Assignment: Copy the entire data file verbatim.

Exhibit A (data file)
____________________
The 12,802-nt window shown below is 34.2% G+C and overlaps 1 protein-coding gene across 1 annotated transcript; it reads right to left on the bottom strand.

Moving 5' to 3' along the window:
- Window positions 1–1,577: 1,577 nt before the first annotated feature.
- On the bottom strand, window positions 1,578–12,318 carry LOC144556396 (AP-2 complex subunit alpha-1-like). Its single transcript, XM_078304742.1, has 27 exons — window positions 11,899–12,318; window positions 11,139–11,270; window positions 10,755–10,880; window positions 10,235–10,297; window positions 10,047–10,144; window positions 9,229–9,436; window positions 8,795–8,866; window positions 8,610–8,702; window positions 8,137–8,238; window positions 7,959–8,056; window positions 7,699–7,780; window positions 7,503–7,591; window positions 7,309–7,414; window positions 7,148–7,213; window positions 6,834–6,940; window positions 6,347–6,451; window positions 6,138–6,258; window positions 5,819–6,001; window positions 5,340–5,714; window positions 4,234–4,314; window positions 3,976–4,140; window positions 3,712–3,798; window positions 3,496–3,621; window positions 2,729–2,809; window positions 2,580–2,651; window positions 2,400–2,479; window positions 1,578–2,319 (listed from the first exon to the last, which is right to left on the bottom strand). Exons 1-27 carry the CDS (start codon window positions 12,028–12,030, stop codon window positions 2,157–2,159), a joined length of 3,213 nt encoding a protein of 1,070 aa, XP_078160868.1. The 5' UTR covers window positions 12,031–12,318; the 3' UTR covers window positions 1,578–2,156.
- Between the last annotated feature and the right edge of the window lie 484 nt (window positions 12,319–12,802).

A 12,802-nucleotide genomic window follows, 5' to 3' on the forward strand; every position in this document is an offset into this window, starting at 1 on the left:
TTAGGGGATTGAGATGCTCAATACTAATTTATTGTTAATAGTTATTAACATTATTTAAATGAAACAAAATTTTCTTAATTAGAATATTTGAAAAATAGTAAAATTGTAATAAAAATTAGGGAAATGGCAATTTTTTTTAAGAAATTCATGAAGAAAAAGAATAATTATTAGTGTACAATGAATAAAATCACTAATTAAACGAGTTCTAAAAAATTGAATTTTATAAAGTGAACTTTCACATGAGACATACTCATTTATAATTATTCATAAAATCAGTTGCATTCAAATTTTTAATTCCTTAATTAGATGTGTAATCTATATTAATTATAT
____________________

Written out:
The 12,802-nt window shown below is 34.2% G+C and overlaps 1 protein-coding gene across 1 annotated transcript; it reads right to left on the bottom strand.

Moving 5' to 3' along the window:
- Window positions 1–1,577: 1,577 nt before the first annotated feature.
- On the bottom strand, window positions 1,578–12,318 carry LOC144556396 (AP-2 complex subunit alpha-1-like). Its single transcript, XM_078304742.1, has 27 exons — window positions 11,899–12,318; window positions 11,139–11,270; window positions 10,755–10,880; window positions 10,235–10,297; window positions 10,047–10,144; window positions 9,229–9,436; window positions 8,795–8,866; window positions 8,610–8,702; window positions 8,137–8,238; window positions 7,959–8,056; window positions 7,699–7,780; window positions 7,503–7,591; window positions 7,309–7,414; window positions 7,148–7,213; window positions 6,834–6,940; window positions 6,347–6,451; window positions 6,138–6,258; window positions 5,819–6,001; window positions 5,340–5,714; window positions 4,234–4,314; window positions 3,976–4,140; window positions 3,712–3,798; window positions 3,496–3,621; window positions 2,729–2,809; window positions 2,580–2,651; window positions 2,400–2,479; window positions 1,578–2,319 (listed from the first exon to the last, which is right to left on the bottom strand). Exons 1-27 carry the CDS (start codon window positions 12,028–12,030, stop codon window positions 2,157–2,159), a joined length of 3,213 nt encoding a protein of 1,070 aa, XP_078160868.1. The 5' UTR covers window positions 12,031–12,318; the 3' UTR covers window positions 1,578–2,156.
- Between the last annotated feature and the right edge of the window lie 484 nt (window positions 12,319–12,802).

A 12,802-nucleotide genomic window follows, 5' to 3' on the forward strand; every position in this document is an offset into this window, starting at 1 on the left:
TTAGGGGATTGAGATGCTCAATACTAATTTATTGTTAATAGTTATTAACATTATTTAAATGAAACAAAATTTTCTTAATTAGAATATTTGAAAAATAGTAAAATTGTAATAAAAATTAGGGAAATGGCAATTTTTTTTAAGAAATTCATGAAGAAAAAGAATAATTATTAGTGTACAATGAATAAAATCACTAATTAAACGAGTTCTAAAAAATTGAATTTTATAAAGTGAACTTTCACATGAGACATACTCATTTATAATTATTCATAAAATCAGTTGCATTCAAATTTTTAATTCCTTAATTAGATGTGTAATCTATATTAATTATAT